Alan M. Trammell Associate Professor of Law
Office: 448 Lewis Hall
Area of Expertise
Civil Procedure, Federal Courts, Conflicts of Laws
BA, Wake Forest University
MSc, London School of Economics
MSt, Oxford University
JD, University of Virginia
Alan M. Trammell teaches and writes primarily in the fields of civil procedure, federal courts, and conflict of laws. He is recognized as one of the leading authorities on nationwide injunctions and has been invited to present his research at numerous conferences and on podcasts. His scholarship has appeared in the Virginia Law Review, the Cornell Law Review, the Texas Law Review, and the Vanderbilt Law Review.
Before joining the Washington and Lee University faculty in 2020, Professor Trammell taught as an Assistant Professor at the University of Arkansas (Fayetteville). He has also served as an Associate-in-Law at Columbia Law School and a Visiting Assistant Professor at Brooklyn Law School, where the student body selected him as Professor of the Year in 2014.
Professor Trammell earned his law degree from the University of Virginia where he was a Hardy Cross Dillard Scholar and served as Articles Development Editor of the Virginia Law Review. After graduation, he clerked for the Honorable Stephen F. Williams of the U.S. Court of Appeals for the D.C. Circuit and the Honorable Theodor Meron of the International Criminal Tribunal for the former Yugoslavia in The Hague (Netherlands). He then spent three years as a litigation associate at the firm now known as Kellogg, Hansen, Todd, Figel & Frederick PLLC in Washington, D.C.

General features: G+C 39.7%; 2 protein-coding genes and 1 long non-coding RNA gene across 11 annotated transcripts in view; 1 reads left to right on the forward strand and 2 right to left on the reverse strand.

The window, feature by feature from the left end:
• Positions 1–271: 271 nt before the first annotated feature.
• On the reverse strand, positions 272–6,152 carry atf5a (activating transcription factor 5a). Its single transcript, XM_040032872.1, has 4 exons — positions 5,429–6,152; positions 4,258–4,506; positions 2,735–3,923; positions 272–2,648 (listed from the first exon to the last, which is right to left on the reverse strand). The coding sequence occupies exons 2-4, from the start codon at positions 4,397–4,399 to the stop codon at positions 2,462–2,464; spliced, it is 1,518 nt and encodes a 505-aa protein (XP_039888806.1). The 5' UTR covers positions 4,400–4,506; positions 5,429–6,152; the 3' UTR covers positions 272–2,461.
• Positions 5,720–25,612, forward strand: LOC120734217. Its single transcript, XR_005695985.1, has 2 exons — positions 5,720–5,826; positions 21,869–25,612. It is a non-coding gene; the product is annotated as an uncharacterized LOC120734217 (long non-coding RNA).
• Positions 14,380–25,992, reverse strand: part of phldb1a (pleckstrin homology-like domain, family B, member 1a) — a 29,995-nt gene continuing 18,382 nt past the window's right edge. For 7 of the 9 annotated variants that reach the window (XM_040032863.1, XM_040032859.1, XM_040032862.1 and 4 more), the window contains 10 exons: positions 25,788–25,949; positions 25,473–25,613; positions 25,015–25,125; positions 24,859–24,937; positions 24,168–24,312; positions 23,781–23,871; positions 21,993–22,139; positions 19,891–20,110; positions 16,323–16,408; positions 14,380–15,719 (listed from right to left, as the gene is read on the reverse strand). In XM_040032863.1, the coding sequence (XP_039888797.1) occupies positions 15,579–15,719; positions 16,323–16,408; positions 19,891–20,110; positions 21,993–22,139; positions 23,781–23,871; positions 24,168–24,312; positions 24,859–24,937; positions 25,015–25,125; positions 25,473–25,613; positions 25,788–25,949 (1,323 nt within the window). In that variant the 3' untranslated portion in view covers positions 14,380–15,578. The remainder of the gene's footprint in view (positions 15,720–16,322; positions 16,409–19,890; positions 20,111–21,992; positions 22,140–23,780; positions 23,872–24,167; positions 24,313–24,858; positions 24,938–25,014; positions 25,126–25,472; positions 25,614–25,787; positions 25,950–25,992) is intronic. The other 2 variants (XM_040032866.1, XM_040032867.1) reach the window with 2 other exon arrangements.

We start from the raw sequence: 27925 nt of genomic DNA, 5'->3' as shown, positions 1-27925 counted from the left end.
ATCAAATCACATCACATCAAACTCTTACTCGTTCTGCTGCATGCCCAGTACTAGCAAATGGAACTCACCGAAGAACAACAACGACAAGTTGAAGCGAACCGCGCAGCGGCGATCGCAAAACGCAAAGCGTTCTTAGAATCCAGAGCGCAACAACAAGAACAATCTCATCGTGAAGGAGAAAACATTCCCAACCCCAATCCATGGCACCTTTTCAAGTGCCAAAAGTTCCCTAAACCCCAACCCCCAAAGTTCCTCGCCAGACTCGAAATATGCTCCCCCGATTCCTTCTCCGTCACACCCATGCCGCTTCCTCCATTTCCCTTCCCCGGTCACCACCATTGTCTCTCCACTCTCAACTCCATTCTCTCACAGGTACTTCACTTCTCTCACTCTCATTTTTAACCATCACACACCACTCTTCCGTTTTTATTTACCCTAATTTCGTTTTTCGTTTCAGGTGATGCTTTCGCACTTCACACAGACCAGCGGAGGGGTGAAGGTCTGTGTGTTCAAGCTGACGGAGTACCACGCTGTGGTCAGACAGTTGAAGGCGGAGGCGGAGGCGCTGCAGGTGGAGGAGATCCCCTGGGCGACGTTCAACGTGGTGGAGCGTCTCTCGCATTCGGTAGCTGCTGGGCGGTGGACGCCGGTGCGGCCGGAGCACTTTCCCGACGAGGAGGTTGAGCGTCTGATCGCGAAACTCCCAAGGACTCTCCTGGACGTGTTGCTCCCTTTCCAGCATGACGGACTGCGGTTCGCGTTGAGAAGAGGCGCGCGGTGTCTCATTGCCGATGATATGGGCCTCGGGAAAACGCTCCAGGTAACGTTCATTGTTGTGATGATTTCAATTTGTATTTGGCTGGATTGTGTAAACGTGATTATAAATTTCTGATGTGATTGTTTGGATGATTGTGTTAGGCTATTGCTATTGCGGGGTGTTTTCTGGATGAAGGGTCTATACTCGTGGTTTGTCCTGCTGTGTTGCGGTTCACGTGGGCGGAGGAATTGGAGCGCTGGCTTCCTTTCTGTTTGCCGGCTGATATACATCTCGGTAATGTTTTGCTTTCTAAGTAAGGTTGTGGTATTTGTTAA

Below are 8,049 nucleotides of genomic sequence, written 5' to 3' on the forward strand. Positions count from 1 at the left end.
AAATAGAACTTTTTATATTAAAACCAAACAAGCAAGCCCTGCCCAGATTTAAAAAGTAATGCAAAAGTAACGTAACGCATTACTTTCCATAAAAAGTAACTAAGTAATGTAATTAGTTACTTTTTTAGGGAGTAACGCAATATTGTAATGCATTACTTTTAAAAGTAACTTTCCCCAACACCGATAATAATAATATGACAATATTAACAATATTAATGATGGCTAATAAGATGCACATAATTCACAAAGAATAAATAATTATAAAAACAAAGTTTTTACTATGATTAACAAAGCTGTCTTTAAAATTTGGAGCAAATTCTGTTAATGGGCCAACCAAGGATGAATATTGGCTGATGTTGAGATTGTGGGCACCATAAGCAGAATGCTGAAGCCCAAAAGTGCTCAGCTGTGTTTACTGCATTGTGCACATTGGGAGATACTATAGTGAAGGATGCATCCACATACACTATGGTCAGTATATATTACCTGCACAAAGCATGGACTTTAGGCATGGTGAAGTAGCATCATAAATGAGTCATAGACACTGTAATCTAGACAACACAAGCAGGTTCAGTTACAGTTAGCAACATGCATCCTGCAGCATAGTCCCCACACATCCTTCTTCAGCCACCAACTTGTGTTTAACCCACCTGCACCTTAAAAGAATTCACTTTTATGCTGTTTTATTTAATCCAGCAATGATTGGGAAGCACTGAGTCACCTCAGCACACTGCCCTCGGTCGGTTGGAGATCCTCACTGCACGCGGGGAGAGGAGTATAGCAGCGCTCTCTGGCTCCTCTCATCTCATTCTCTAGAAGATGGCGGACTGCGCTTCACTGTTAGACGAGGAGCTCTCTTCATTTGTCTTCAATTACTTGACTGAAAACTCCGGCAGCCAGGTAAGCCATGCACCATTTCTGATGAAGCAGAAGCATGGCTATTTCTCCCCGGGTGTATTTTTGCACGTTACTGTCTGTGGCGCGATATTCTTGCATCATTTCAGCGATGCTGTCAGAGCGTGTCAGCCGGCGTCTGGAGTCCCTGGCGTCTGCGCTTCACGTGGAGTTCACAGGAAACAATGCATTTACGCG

Before law school, he received a bachelor's degree from Wake Forest University and master's degrees from the London School of Economics & Political Science and Oxford University, where he studied as a Marshall Scholar.
Settled Law, 107 Va. L. Rev. (forthcoming 2021) (with G. Alexander Nunn)
The Constitutionality of Nationwide Injunctions, 91 U. Colo. L. Rev. 977 (2020) [symposium essay]
Demystifying Nationwide Injunctions, 98 Tex. L. Rev. 67 (2019)
Precedent and Preclusion, 93 Notre Dame L. Rev. 565 (2017)
Personal Jurisdiction and the "Interwebs", 100 Cornell L. Rev. 1129 (2015) (with Derek E. Bambauer)